Tesla touts its Supercharger network as a no-compromise solution for electric road trips, and has strategically placed Superchargers along well-traveled highways. Elon Musk himself has embarked on a coast-to-coast adventure in a Model S to demonstrate that it can be done in about the same timeframe as with any other vehicle.
On the other hand, DC Fast Chargers using the other two US standards – CHAdeMO and the SAE Combined Charging Standard (CCS) – have been deployed with a clustering strategy. So far, automakers and charging networks have largely focused on deploying these stations in concentrated regions for a variety of reasons – mainly because the EVs that use these standards don’t have battery packs as large as Tesla’s that make long road trips a practical option.
Arun Banskota, the President of NRG EVgo, recently told Charged that “it is not just about that ability city to city. It is arguably even more important to provide that confidence in the greater metro area of a city.” The NRG EVgo network has quietly become the DC fast charging leader with more sites installed than anyone else. “We believe that the vast majority of EV owners purchase their vehicles for intra-city driving,” added Brendan Jones – East Region VP at EVgo and former Nissan exec. “That is why EVgo began with comprehensive metropolitan coverage of EV infrastructure, and we are now serving 26 cities.”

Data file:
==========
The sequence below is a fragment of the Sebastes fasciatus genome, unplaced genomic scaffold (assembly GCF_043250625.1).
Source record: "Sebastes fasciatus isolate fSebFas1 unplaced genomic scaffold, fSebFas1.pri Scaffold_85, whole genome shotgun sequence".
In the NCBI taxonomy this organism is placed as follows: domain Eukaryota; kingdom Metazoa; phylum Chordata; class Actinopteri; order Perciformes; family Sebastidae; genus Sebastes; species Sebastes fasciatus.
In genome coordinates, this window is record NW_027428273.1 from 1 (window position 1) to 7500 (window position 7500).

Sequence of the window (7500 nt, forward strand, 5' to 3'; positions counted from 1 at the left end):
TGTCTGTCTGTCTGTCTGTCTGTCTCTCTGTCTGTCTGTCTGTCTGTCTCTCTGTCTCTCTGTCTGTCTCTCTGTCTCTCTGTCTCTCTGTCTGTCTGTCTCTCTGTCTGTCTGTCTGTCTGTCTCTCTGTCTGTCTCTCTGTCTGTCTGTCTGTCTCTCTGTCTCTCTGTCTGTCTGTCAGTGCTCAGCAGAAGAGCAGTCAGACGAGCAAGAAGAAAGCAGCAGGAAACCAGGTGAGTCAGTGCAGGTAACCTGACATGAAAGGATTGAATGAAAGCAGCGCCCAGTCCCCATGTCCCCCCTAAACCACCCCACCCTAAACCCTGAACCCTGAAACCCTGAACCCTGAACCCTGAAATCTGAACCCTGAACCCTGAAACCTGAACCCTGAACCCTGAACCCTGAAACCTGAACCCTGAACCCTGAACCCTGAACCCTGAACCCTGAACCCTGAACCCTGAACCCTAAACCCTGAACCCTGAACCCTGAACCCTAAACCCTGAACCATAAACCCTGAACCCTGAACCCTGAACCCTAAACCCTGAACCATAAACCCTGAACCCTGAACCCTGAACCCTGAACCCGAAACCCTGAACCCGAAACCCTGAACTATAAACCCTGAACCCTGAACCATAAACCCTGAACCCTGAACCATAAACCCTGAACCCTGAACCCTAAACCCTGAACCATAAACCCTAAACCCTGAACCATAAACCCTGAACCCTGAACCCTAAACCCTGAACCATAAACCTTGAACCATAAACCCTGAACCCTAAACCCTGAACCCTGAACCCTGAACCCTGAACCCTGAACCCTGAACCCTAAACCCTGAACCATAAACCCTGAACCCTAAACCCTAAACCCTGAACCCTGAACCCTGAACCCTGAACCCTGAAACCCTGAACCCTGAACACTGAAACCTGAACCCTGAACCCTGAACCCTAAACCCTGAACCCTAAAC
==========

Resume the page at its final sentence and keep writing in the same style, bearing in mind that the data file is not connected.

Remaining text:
New maps generated from data in PlugShare’s latest quarterly infrastructure report clearly highlight the difference in charger rollout strategies.
There have also been a few corridor charging plans announced for CHAdeMO and CCS chargers, but not nearly as aggressive as Tesla’s sprawling coverage. Until the next generation of EVs that use these standards is released with at least 200 miles of range – like the Chevy Bolt EV and a next LEAF – this is unlikely to change.
Full access to PlugShare Quarterly 2015 Q3 – US Electric Vehicle Infrastructure Exhibits can be purchased here.
Source: PlugShare Data